Planning Your Jewish Wedding... Outdoors

The mountains. The ocean. The sunset. Outdoor weddings are beautiful!

It’s almost irresistibly tempting to hold your ceremony outdoors. The beauty of the creation inspires us to connect to the Creator, and, as our breath is taken away by the spectacular scenery, we enter the ceremony with a heightened sense of awe and peace.

Jewish wedding ceremonies typically include seven blessings, one for each day of your life together. Immediately after we bless the wine, we express thanks at the way everything created glorifies the Holy One. The sixth blessing evokes the Garden of Eden, enhancing the holiness of our holiest moment by surrounding ourselves with natural beautfy.

And yet… you may also want to consider holding your ceremony indoors and simply capturing some gorgeous photos outside. You will certainly have more control over the environment!

In Arizona, where I live, we plan outdoor events with impunity. With just seven inches of rain per year, what are the chances a wedding will get rained out? On the other hand, do you want to be the one to take that chance?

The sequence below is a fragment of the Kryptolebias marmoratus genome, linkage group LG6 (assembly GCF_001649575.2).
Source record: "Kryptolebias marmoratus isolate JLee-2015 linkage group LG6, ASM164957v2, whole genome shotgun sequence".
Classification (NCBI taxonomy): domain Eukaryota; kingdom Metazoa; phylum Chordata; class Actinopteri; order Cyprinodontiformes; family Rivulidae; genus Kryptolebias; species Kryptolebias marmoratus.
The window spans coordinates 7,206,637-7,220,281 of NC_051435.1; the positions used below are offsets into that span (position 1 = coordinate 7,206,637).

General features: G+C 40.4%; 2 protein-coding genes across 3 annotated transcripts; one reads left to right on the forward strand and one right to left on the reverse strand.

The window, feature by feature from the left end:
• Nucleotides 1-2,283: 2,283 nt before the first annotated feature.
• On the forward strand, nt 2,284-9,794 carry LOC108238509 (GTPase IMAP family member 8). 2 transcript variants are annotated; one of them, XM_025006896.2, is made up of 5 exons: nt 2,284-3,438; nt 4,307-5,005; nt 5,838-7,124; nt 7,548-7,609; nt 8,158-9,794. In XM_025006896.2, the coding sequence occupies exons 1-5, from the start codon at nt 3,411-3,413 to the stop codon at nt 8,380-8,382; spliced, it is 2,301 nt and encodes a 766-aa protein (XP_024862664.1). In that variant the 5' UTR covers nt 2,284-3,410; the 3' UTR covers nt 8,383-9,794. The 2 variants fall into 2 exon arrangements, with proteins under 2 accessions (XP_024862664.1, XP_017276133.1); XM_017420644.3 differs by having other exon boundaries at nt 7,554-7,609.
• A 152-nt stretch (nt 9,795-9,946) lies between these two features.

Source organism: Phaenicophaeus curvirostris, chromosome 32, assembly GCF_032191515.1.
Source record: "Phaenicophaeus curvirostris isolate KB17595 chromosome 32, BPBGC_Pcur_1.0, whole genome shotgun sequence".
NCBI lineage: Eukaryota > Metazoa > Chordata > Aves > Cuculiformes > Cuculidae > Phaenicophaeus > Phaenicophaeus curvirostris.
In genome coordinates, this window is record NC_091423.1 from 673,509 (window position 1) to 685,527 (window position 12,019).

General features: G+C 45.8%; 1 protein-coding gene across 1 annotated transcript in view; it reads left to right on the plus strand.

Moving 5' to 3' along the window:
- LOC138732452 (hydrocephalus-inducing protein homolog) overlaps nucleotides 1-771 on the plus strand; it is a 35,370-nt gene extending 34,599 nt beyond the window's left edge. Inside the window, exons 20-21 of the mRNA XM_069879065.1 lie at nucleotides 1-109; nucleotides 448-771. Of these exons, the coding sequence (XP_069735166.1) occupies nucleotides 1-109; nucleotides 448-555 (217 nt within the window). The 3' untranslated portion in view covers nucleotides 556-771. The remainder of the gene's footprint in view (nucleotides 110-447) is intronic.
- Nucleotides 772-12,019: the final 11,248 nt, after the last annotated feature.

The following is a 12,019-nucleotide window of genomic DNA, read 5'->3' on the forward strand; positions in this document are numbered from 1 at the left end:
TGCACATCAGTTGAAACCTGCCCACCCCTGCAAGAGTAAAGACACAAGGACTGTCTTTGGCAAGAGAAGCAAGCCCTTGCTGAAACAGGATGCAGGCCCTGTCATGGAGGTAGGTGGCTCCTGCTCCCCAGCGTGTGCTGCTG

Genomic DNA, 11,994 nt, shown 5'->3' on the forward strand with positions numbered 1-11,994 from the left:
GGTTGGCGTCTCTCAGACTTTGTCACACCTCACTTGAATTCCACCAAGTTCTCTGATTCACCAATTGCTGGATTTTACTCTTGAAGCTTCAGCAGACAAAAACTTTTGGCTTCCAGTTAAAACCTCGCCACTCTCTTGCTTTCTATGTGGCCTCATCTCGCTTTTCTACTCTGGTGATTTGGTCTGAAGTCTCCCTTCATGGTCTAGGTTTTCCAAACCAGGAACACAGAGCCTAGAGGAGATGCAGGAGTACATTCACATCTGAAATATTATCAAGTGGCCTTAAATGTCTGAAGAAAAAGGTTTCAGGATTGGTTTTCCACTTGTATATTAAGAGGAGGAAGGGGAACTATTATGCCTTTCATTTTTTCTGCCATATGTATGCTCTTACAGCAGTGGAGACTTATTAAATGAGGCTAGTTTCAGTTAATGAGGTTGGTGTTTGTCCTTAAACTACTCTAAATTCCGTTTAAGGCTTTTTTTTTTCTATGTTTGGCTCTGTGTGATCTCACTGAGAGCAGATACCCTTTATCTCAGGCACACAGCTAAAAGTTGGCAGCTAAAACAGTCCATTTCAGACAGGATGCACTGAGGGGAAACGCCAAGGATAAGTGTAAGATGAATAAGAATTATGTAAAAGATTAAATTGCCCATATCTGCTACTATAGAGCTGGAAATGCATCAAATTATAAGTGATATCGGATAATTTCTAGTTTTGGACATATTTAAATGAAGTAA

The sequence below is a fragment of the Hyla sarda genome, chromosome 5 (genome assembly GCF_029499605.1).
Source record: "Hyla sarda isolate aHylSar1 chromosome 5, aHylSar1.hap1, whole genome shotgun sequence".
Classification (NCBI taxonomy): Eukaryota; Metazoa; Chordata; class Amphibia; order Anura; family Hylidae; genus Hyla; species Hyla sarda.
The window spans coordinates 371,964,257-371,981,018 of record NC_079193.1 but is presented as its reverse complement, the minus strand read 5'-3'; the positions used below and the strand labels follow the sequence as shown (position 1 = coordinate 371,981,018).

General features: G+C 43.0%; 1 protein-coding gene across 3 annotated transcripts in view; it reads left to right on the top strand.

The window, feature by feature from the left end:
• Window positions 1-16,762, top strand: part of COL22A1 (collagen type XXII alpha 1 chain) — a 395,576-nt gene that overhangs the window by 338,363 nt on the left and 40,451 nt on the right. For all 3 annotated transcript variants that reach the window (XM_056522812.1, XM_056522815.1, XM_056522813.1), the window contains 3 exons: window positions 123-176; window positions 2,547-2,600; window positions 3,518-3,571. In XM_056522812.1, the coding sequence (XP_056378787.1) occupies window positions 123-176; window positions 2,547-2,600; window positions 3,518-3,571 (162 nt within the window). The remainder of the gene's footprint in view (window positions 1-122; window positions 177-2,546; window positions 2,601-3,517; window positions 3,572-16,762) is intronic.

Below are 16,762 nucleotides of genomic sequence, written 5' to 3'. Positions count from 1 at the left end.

Make sure to check with your venue: When will the lawn be watered? What will it be like for guests wearing high heels as they approach the chuppah and sink into the grass? What might they have to say about their muddy shoes?

As a rabbi, I speak from experience. Once, my hat blew right off my head halfway through the ceremony!

I have also seen brides shivering in their sleeveless gowns, unable to focus on their big day, just waiting for an opportunity to head indoors and warm up. (If a meal is going to be served outdoors, consider having heaters available.) I’ve seen kiddush cups blow over, wine spilled everywhere – certainly detracting from the beauty of the ceremony. I’ve heard wind so loud that the microphones ceased to function. My colleague Rabbi Julie Zupan once looked into the Kiddush cup on a stunning fall day and saw six bees inside – doing the hora, perhaps?

If you plan to enter the ceremony on horseback, which I have witnessed, it is, of course, probably best to plan an outdoor event. Beyond that unique scenario, think about possible contingencies and make sure that you love your backup plan as much as you love Plan A.

Outdoors or inside, your wedding will be a wonderful celebration of your love and commitment.

Rabbi Bonnie Koppell serves as the associate rabbi of Temple Chai in Phoenix, AZ, where she also directs the Deutsch Family Shalom Center. A graduate of the U.S. Army War College, she retired with the rank of Colonel after 38 years of service as a U.S. Army Reserve Chaplain in June 2016.

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